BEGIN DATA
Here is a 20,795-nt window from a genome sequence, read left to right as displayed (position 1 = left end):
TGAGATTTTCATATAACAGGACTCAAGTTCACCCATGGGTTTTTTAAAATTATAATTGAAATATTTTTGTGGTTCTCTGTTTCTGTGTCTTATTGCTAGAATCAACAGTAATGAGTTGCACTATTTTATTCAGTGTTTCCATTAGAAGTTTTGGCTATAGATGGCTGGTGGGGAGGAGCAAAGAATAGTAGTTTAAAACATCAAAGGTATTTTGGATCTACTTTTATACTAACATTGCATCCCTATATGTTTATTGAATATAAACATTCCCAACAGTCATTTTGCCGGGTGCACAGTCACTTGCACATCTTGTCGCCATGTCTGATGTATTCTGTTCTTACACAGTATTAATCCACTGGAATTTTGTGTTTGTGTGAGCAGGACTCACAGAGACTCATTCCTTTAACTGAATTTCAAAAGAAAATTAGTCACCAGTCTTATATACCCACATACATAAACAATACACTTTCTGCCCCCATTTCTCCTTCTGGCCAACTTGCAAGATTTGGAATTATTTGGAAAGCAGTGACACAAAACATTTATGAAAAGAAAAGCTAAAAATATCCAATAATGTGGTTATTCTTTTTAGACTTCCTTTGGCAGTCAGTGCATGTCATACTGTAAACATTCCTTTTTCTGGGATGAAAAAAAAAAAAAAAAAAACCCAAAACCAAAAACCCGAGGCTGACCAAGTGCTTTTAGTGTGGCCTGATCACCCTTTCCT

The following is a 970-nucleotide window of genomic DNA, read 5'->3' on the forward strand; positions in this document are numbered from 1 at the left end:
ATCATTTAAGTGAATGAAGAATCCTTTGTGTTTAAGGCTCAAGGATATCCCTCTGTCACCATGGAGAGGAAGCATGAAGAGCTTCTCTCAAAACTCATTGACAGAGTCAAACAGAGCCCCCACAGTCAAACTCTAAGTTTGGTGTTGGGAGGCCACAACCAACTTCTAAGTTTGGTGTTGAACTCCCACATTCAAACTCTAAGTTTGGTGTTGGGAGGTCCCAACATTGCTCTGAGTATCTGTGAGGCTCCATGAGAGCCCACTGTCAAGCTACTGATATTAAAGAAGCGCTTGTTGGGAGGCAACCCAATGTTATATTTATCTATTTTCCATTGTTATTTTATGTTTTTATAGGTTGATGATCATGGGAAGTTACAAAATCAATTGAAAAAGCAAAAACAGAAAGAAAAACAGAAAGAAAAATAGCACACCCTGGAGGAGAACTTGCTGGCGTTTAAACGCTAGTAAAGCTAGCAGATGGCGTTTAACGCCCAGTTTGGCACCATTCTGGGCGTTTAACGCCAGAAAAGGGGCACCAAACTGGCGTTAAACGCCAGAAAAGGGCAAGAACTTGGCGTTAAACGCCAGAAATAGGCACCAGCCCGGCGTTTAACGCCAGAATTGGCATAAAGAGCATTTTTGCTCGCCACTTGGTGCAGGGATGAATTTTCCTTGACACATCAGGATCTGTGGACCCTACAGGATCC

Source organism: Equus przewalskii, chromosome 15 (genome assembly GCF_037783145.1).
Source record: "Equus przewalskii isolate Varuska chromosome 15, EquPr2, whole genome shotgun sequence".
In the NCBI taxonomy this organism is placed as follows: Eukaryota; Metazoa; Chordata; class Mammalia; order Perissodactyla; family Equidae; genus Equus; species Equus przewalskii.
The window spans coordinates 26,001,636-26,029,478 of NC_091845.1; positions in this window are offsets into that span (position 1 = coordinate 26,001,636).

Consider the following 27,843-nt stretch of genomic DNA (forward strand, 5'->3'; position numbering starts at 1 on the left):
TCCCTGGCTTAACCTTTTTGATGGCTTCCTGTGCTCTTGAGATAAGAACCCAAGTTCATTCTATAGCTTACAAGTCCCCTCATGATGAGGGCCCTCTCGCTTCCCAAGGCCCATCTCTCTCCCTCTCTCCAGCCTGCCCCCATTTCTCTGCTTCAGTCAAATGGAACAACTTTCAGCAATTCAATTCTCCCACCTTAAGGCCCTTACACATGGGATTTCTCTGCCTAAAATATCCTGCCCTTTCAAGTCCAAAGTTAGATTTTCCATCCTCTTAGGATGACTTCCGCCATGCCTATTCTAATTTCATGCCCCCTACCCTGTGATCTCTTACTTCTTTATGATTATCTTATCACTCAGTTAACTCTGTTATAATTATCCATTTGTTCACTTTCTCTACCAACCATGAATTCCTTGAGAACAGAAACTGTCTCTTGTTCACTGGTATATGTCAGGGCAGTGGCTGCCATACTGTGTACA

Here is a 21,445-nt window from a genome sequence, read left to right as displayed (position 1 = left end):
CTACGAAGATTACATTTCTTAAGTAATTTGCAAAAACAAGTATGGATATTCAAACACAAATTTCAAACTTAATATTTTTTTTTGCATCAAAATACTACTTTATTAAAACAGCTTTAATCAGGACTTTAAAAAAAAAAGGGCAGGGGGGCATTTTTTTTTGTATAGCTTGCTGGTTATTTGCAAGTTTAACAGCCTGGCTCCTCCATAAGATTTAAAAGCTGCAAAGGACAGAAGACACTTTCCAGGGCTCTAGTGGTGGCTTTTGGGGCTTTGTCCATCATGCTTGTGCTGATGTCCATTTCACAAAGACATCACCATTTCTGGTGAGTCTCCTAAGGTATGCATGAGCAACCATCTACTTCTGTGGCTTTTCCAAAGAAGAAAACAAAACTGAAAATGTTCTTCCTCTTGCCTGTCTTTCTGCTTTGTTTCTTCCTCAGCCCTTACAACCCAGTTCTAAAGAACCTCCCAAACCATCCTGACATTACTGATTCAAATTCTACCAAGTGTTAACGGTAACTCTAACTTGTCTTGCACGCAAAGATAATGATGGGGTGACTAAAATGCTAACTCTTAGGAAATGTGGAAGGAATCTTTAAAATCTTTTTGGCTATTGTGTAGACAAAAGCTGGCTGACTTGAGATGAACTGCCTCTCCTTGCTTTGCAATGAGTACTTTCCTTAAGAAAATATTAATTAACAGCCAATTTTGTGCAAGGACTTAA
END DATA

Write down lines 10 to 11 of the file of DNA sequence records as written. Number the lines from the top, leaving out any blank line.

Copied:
TCCCTGGCTTAACCTTTTTGATGGCTTCCTGTGCTCTTGAGATAAGAACCCAAGTTCATTCTATAGCTTACAAGTCCCCTCATGATGAGGGCCCTCTCGCTTCCCAAGGCCCATCTCTCTCCCTCTCTCCAGCCTGCCCCCATTTCTCTGCTTCAGTCAAATGGAACAACTTTCAGCAATTCAATTCTCCCACCTTAAGGCCCTTACACATGGGATTTCTCTGCCTAAAATATCCTGCCCTTTCAAGTCCAAAGTTAGATTTTCCATCCTCTTAGGATGACTTCCGCCATGCCTATTCTAATTTCATGCCCCCTACCCTGTGATCTCTTACTTCTTTATGATTATCTTATCACTCAGTTAACTCTGTTATAATTATCCATTTGTTCACTTTCTCTACCAACCATGAATTCCTTGAGAACAGAAACTGTCTCTTGTTCACTGGTATATGTCAGGGCAGTGGCTGCCATACTGTGTACA

Here is a 21,445-nt window from a genome sequence, read left to right as displayed (position 1 = left end):